Post-concussive Syndrome Or Something Deeper, Still? - Page #4
 

Working Diagnosis:
Left proximal and mid transverse sinus venous thrombosis (cerebral venous thrombosis).

Treatment:
The team neurosurgeon was consulted, and the American Heart Association/American Stroke Association’s recommended cerebral venous thrombosis lab evaluation for coagulopathy was performed to evaluate for an underlying cause of her thrombosis. The panel was within normal limits and revealed normal protein C, protein S, and antithrombin III activity, negative Factor V Leiden (F506Q) and Prothrombin Factor II (G20210A) gene mutations, negative Cardiolipin antibodies, normal Protein S Free Antigen and homocysteine levels, and negative Lupus Anticoagulant and dRVVT screens. A TSH and CBC were also within normal limits.
The neurosurgeon deduced that the patient had no risk factors for cerebral venous thrombosis other than dehydration; she had not increased her hydration as her training load increased during the summer months. She was started on a four-week course of daily ASA 81 and referred to vestibular therapy.

Outcome:
The patient's symptoms resolved over the course of two weeks. A four-week follow up MRA demonstrated resolution of the thrombus with a smaller but patent left transverse sinus. Case Photo #4 Following this normal study, she underwent a graduated return-to-play protocol without complication and has been asymptomatic since. Her coach and trainer have paid close attention to her hydration status and have monitored her for headaches. She played in all 14 games this season and has been asymptomatic. She has been advised not to start OCPs in the future.

Author's Comments:
Cerebral venous thrombosis (CVT) is a rare condition affecting approximately five people per million each year. It is defined by thrombosis of the cerebral veins or occlusion of the dural sinuses. Early changes include dilatation of the proximal cerebral veins and recruitment of collateral pathways, but increases in venous pressure may lead to disruption of the blood-brain barrier, vasogenic edema, and eventually parenchymal damage, cerebral edema and venous hemorrhage. The clinical presentation varies by location and extent of the thrombus and whether there is simply increased intracranial pressure or if the disease has progressed to involve the parenchyma. Symptoms and signs may include those of intracranial hypertension such as headache, vomiting, papilledema and visual disturbances, a focal syndrome such as a seizure or neurologic deficit, as encephalopathy, or a combination of the above. The most common presenting symptoms are a progressive, localized headache (though the characterization of the headache varies) or a seizure.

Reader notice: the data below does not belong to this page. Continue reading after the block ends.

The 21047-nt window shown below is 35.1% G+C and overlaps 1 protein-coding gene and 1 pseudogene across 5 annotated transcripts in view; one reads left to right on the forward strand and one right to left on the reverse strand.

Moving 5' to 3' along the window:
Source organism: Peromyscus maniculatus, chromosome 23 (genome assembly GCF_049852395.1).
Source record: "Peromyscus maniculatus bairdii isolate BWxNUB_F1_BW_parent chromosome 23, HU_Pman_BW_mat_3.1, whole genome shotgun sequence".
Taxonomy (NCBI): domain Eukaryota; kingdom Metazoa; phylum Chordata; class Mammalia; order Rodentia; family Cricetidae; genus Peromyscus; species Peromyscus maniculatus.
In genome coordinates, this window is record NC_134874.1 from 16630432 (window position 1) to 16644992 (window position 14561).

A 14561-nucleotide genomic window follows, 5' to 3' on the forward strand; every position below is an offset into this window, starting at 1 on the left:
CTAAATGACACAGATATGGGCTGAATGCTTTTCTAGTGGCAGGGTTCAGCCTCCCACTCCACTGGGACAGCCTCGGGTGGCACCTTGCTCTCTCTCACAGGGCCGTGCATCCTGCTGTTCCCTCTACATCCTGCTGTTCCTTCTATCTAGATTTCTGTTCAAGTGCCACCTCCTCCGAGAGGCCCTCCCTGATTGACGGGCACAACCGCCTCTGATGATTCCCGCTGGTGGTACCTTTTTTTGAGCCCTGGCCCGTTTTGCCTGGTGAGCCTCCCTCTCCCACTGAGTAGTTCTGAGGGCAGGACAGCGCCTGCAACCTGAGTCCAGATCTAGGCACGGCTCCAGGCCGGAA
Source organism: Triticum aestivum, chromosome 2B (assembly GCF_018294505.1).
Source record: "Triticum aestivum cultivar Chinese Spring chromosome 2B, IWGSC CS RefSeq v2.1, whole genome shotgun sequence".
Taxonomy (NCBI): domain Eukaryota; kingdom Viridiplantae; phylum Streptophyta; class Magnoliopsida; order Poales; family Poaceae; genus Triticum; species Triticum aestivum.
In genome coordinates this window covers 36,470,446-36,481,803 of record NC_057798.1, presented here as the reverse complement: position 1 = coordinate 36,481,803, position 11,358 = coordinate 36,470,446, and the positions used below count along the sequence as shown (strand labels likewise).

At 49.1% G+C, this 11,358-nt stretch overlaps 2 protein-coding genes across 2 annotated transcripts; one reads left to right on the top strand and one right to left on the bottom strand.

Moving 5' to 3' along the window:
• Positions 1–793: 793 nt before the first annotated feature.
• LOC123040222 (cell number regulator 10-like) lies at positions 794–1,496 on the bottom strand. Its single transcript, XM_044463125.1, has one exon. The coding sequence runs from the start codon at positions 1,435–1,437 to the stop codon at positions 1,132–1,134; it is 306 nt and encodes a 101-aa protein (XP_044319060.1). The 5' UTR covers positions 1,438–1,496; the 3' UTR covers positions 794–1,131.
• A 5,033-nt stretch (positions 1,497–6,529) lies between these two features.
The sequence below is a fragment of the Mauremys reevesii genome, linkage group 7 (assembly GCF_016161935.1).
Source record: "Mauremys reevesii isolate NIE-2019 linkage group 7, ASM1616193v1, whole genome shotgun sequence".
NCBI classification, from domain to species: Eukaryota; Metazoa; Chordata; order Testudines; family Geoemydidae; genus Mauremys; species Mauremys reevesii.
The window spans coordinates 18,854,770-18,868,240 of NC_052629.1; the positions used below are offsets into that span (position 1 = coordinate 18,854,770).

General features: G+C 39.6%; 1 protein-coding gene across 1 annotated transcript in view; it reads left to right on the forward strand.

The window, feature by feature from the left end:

Risk factors for adolescents and adults include prothrombotic conditions (factor V leiden, deficiency of antithrombin III, protein S or protein C, antiphospholipid syndrome, hyperhomocysteinemia, etc), oral contraceptives, hormone replacement therapy, exogenous androgens, pregnancy, malignancy, infection (otic, systemic, or intracranial), head injuries, lumbar puncture, neurosurgery, ventricular catheterization, and dehydration. In a study of 624 cases of adult cerebral venous thrombosis, 75% were female and a gender specific risk factor (OCPs, pregnancy, or hormone replacement therapy) was identified in 65% of these patients. Prothrombotic conditions were identified in 34% of all patients. A majority of patients affected were under 50 years of age, with the mean female patient presenting at age 34 and male at 42.
The 2011 American Heart Association/American Stroke Association Proposed Algorithm for Management of CVT recommends evaluation with MRI T2-weighted imagine with venography when clinical suspicion of CVT is present. Once confirmed, anticoagulation is recommended. There are no published return-to-play guidelines for this condition. Once the athlete’s symptoms resolved and her four-week follow-up MR angiogram showed patency of the left transverse sinus, we used a standard concussion return-to-play protocol as a model to assure that her symptoms did not reproduce with activity. As intrinsic risk factors were ruled out, we do not anticipate a recurrence; the recurrence rate is 2-4% and is much more likely in those with risk factors and in men. To minimize this possibility, though, we have advised that she avoid OCPs in the future, to stay hydrated, and report headaches to her training staff.

Editor's Comments:
This case is an interesting twist on a common complaint that we see in sports medicine. Many patients present with multiple concussions, but concussion symptoms or headaches without recent trauma require additional investigation. This case also stresses the importance of thorough, and regular screening exams and the ability of these exams to find and treat significant medical conditions. As the author identifies this is a rare condition and the patient had few risk factors so a high index of suspicion was needed.

References:
Ferro JM, Canhão P. Etiology, clinical features, and diagnosis of cerebral venous thrombosis. In: UptoDate, Kasner SE (Ed), UpToDate, Waltham, MA (Accessed on 4/12/15).
Ferro JM, Canhão P, Stam J, et al. Prognosis of cerebral vein and dural sinus thrombosis: results of the International Study on Cerebral Vein and Dural Sinus Thrombosis (ISCVT). Stroke 2004; 35:664.
Ferro JM, Canhão P. Treatment and prognosis of cerebral venous thrombosis. In: UptoDate, Kasner SE (Ed), UpToDate, Waltham, MA (Accessed on 4/12/15).
Saposnik G, Barinagarrementeria F, Brown RD Jr, et al. Diagnosis and management of cerebral venous thrombosis: a statement for healthcare professionals from the American Heart Association/American Stroke Association. Stroke 2011; 42:1158.

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